Part 2 covers epigraphy and history. Bernabé (167-176) criticizes – correctly in my opinion – what has been written about to-pa-po-ro(-i) in the editio princeps of the new Thebes tablets; he, in turn, proposes a new interpretation of this term as *στορφαφόροι/‘rope-bearers’. However, as the first element of the compound is likely to appear on PY Ub 1318 I would suggest that Chadwick’s interpretation of this term as *τορπαφόροι/‘basket-carriers’ is still to be preferred.3 Civitillo’s paper (177-194) discusses the tricky question of how to use prosopographical information of the tablets from Knossos as a means to reconstruct the relationship between Greek and non-Greek population in Mycenaean Crete. Concentrating on personal names in the KN L series, she cautions about using Greek and non-Greek anthroponyms as an ethnic criterion. Duev (195-205) examines the textual evidence of di-wi-ja and e-ra. His statement (195) that “only Potnia, Diwija and Zeus, deities with clear Indo-European etymology, are attested to both on the mainland and on Crete, including the collection from the ‘Room of the Chariot Tablets’” seems somewhat misleading (compare his tables 1 and 2). On what grounds the suffix –de should indicate a “cult role of the place” e-ra (199) remains unclear to me. Nor do I see any evidence for a “repeated presence of Hermes and Potnia” at this place (200). In spite of his statement (197) that “the fact remains that no examples of the use of theonyms as personal names have been discovered in any Linear B tablets”, Duev (201) takes a-re as a theonym on KN Fp(1) 14 and, wrongly in my opinion, as an anthroponym on KN Mc 4462. Some of the information given in the tables is in need of explanation (e.g. a-ma- tu-na) or supplementation (e.g. e-ne-si-da-o-ne). Duhoux (207-225) explores a special category of small tablets that he calls “mini-tablettes”. Due to the relationship of these tablets with the KN Sc series, the persons named on these tablets may be interpreted as warriors/charioteers. Firth’s paper (227-242) on the text of KN Ln 1568 brings up interesting questions about technical aspects of the textile industry of the palace of Knossos. He suggests (237-239) to view pa as a unit of weight and, accordingly, speaks in favour for a transliteration as PA on this tablet. In my opinion, his interpretation (236 n. 28) of TELA+KU as a textile that has been washed (cf. κλύζω) is difficult to reconcile with the appearance of this ligature in non-Greek Linear A (cf. TELA+ZO). The contribution of Franceschetti (243-268) is a useful reference for scholars who want to gain an overview of the logograms of vases attested in the Linear B tablets. Nakassis (269-283) examines potential instances of indirect labour mobilisation in Mycenaean Pylos; he makes a strong case for connecting some high-ranking functionaries to the obligation of providing groups of workers for the palatial authority. According to the Linear B evidence, the women of Pylos usually have no economic power in their own right (outside the religious sphere) and they are not attested within the realm of political structures. Against this background, it would have been of great interest to treat the issue of the woman named ke-sa-da-ra and “her 20 subordinates” (281) with greater detail. In the following paper, Nikoloudis (285-302) convincingly shows that the links between individuals recorded in the Ea series from Pylos and tanning operations are much stronger than previously thought. However, her suggestion (296) that the ‘sacrificial hearth of Dionysos’ (PY Ea 102) could have played a role in the process of leather-production seems hard to believe. On page 289, Nikoloudis argues tentatively for a reconstruction as ra-wa-ke- si-jo e-[u-me-ne on PY Ea 59.4. The reason why she decided to prefer a reconstruction as ra-wa-ke-si-jo e-[te- do-mo later on in her paper (293, 301) remains unexplained. Another person modified by the term ra-wa-ke-si- jo seems to appear on PY Ea 1424 [+] Xa 1438.4 Given that the syllabograms ja and jo are quite distinct signs, one wonders if i-ma-di-ja on PY Ea 816 really is a scribal error for masculine i-ma-di-jo (see PY Ea 29). One can hardly imagine that a scribe having in mind to write ‘Alexandra’ writes ‘Alexander’ instead. In any event, other examples of female and male variants of the same name do exist (e.g. e-ri-qi-ja/e-ri-qi-jo). Nosch (303-344) contributes an elaborate paper on textile logograms. As these logograms are not included in Les idéogrammes archéologiques du linéaire B (Paris 1979), she adds an appendix of the textile logograms, following the path of the seminal monograph of F. Vandenabeele and J.-P. Olivier. The contribution by Palaima (345-356) looks at the hierarchical structure and functioning of the Mycenaean palatial centres, drawing on parallels from other countries and time periods (esp. the Carolingian and Hittite state). The picture he presents will, without doubt, provoke further discussion. Palmer (357-382) thoroughly examines the references to deer in the Linear B texts. Although her analysis is based on the textual evidence she also deals with imagery and archaeozoological material. An excellent overview on the specific findspots of the inscribed as well as uninscribed sealings from the Northeast Building and the Wine Magazine at Pylos is given by Shelmerdine (383-402). She points to several clusters of sealings, giving some insight into how they circulated. This study is complemented by two detailed tables containing all relevant information about each sealing. In the last contribution of part 2, Varias García (403-418) collates all Linear B tablets referring to honey written syllabically or logographically. His main focus lies on the interpretation of some terms recorded on the KN Fs series. In my opinion, the ligature *211VAS+PO (405 with n. 9) more likely refers to a vessel-name beginning in po- rather than to the adjective *po-ro-pa-to which is not attested in the Linear B corpus.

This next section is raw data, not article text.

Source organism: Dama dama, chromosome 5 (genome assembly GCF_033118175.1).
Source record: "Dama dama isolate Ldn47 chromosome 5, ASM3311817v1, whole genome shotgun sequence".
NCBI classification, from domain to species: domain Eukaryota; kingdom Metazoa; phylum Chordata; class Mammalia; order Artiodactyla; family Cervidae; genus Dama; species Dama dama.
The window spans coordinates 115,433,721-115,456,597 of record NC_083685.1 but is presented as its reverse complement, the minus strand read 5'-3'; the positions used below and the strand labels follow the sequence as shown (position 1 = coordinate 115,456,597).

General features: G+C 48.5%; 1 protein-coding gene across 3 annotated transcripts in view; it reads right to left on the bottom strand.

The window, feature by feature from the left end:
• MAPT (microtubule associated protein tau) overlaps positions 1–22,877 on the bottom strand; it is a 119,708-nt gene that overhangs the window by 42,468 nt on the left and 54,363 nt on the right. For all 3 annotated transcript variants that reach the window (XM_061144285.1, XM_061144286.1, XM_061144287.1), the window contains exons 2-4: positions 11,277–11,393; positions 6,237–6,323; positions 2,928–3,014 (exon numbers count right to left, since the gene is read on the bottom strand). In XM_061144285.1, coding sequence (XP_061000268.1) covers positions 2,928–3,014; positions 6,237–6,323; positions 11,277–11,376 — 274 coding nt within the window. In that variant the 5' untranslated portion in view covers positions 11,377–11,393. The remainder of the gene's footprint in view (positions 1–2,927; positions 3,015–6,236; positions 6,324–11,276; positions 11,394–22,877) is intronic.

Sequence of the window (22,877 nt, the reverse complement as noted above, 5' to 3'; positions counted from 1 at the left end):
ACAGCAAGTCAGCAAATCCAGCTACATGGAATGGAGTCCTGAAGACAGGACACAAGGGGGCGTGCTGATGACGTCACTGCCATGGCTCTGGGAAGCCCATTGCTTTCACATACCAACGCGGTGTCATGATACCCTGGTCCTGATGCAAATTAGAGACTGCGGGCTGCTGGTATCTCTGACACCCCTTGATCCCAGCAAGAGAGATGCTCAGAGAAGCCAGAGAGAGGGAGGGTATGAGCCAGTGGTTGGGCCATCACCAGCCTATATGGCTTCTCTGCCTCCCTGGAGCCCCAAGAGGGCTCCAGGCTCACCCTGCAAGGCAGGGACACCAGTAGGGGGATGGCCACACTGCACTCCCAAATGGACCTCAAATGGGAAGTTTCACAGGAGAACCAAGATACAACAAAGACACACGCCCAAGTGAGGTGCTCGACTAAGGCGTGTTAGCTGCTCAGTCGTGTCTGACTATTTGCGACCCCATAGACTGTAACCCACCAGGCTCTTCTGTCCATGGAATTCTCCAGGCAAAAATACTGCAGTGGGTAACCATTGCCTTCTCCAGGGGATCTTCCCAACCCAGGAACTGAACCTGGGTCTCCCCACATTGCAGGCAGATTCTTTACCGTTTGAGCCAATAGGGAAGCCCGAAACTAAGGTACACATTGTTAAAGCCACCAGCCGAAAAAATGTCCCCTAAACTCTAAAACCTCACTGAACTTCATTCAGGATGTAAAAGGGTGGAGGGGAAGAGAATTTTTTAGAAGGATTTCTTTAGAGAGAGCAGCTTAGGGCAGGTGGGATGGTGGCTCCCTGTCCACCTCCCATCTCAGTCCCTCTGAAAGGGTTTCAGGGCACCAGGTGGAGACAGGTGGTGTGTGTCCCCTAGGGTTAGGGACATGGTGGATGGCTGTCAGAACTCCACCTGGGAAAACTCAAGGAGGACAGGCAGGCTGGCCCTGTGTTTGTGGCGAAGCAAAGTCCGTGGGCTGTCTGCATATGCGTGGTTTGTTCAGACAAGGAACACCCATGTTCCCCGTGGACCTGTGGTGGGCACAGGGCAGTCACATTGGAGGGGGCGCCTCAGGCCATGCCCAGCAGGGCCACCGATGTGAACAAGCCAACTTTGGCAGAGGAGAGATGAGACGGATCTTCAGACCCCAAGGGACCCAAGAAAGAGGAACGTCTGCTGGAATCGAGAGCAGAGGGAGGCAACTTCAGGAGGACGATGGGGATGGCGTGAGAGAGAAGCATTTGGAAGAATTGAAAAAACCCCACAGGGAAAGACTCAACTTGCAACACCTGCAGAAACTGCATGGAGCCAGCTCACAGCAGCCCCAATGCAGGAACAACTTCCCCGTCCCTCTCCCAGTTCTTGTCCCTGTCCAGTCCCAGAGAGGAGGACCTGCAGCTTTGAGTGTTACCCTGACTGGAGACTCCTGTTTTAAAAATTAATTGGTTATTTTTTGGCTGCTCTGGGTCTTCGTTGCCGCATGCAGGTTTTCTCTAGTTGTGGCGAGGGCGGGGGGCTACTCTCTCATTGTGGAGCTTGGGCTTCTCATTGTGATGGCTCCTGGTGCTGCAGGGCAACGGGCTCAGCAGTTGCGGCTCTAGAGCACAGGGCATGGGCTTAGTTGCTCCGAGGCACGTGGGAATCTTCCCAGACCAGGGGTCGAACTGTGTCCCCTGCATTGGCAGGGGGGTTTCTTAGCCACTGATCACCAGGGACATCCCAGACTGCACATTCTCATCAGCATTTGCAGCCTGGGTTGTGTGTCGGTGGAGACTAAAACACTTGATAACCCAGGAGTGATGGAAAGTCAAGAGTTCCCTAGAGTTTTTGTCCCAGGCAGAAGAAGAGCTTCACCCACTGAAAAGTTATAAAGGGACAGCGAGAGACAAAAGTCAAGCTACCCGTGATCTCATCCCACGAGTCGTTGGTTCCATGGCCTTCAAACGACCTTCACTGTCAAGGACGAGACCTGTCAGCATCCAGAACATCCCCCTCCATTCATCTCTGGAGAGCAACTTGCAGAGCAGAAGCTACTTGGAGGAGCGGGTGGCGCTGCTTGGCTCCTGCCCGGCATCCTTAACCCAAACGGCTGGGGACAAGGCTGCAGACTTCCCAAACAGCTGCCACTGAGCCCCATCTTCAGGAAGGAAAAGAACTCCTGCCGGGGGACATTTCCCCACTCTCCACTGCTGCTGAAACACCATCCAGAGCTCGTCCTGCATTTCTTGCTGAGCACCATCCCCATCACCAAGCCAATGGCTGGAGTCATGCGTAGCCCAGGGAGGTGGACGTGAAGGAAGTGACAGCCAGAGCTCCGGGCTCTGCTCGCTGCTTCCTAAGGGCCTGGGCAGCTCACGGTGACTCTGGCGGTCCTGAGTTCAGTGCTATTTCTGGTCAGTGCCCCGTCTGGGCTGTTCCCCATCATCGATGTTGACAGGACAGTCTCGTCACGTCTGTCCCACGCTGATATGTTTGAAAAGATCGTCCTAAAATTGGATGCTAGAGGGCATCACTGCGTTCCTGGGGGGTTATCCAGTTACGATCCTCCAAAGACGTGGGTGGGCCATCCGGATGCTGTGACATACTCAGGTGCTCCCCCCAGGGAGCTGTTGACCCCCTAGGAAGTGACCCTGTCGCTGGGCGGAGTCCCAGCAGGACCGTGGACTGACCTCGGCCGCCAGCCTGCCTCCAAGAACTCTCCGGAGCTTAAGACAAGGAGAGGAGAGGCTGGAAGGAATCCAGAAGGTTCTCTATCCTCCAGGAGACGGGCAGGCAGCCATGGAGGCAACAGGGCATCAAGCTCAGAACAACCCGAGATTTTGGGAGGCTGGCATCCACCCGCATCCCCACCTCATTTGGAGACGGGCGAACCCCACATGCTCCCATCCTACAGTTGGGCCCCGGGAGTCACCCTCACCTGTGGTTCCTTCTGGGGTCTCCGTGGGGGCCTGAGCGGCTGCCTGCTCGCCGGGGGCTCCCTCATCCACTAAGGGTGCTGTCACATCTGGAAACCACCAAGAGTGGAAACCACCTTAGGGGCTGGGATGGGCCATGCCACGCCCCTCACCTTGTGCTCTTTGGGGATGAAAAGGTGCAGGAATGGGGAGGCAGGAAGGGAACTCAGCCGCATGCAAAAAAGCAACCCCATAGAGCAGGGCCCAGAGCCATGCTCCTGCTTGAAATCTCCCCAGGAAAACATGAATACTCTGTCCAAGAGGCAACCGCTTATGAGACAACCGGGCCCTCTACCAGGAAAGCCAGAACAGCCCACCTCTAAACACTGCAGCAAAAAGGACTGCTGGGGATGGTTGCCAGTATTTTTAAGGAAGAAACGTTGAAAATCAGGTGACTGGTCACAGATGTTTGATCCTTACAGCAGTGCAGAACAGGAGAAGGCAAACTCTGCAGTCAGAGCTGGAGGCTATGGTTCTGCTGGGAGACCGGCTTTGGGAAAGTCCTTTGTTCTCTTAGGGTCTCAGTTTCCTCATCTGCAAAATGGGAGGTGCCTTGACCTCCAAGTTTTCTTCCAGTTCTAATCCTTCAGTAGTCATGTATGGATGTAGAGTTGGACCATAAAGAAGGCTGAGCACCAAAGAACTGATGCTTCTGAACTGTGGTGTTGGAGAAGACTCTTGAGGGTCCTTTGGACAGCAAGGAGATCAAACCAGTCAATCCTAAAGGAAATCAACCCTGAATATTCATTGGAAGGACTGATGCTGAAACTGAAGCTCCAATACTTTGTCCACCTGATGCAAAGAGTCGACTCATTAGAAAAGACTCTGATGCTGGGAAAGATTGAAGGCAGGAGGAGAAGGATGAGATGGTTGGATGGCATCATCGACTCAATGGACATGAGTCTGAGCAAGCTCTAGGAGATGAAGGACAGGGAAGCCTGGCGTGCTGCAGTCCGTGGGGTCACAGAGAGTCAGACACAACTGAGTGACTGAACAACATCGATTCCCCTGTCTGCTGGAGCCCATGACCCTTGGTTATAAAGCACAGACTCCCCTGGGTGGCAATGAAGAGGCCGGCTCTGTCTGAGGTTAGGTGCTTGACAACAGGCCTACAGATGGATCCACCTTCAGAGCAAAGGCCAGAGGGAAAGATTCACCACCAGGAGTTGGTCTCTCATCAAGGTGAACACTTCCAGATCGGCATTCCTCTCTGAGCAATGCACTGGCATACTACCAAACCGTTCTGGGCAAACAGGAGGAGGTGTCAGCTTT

Part 3 is devoted to linguistic and textual problems. It starts with Dubois’ paper (421-425), which deals with the letter digamma on an inscription from Arcadia and the prefix ὐ- = ἐπι-. Egetmeyer’s contribution (427-434) “Sprechen Sie Golgisch?” is a useful paper for all who lack the knowledge he has of this elusive language from Cyprus. García Ramón (435-454) gives some valuable insight into his manual of Mycenaean grammar (A concise Handbook of Mycenaean, in preparation) by dealing with three individual questions on morphology, syntax and onomastics. The parallels cited by him are very illuminating. Guilleux (455-473) suggests various approaches on how to explain the syntagma e-ma- a2 a-re-ja on PY Tn 316. She draws heavily on literary (and epigraphic) sources from the first millennium. Unfortunately, do-po-ta and i-pe-me-de-ja are wrongly included (457) in the list of those deities who receive a vessel and a human being as an offering. Kölligan (475-488) deals with the personal names po- no-qa-ta, a-no-ze-we and da-i-pi-ta referring to Homeric poetry and the onomastic material of first millennium Greek. Following the tradition of Chantraine and Lejeune, Lamberterie (489-509) gives two examples to illustrate the ways in which the Mycenaean evidence can be used for interpreting the etymology of Greek words. In her stimulating paper, Morpurgo Davies (511-522) reviews the problems in providing correct phonological renderings of Mycenaean words. By pointing out that in most instances a certain level of uncertainty will remain, she explores what can be learned from morphological data about phonology. Petrakis (523-536) presents some ideas that he will pursue in a forthcoming monograph. Rejecting a monogrammic nature of sign *145/LANA, he views monograms as rather recent inventions. Steele (537-544) gives a summary of the undeciphered Cypro-Minoan inscriptions from Late Bronze Age Cyprus (and Ugarit). She also deals with the ‘Opheltas’ inscription, which is now generally assigned to this corpus. Thompson (545- 561) writes sophisticatedly in defence of the term ideogram for, at a minimum, some signs, acknowledging (560), however, that “[t]he vast majority of the Linear B sematograms could be identified either as logograms or as ideograms”. As the present volume shows, both terms are widely used among Mycenologists. Personally, I prefer to use the term logogram as a general heading. In the last paper of this chapter Waanders (563-573) looks from a morphological point of view at verbal forms attested in the Linear B tablets. After the contribution by Bader (577-580), which has a more personal touch, one gets some information on the transliteration of syllabograms (*34/*35, *65) and the logograms (*233 (PUG)/*233bis (GUP), *141 (AUR)/*141bis) (581-582).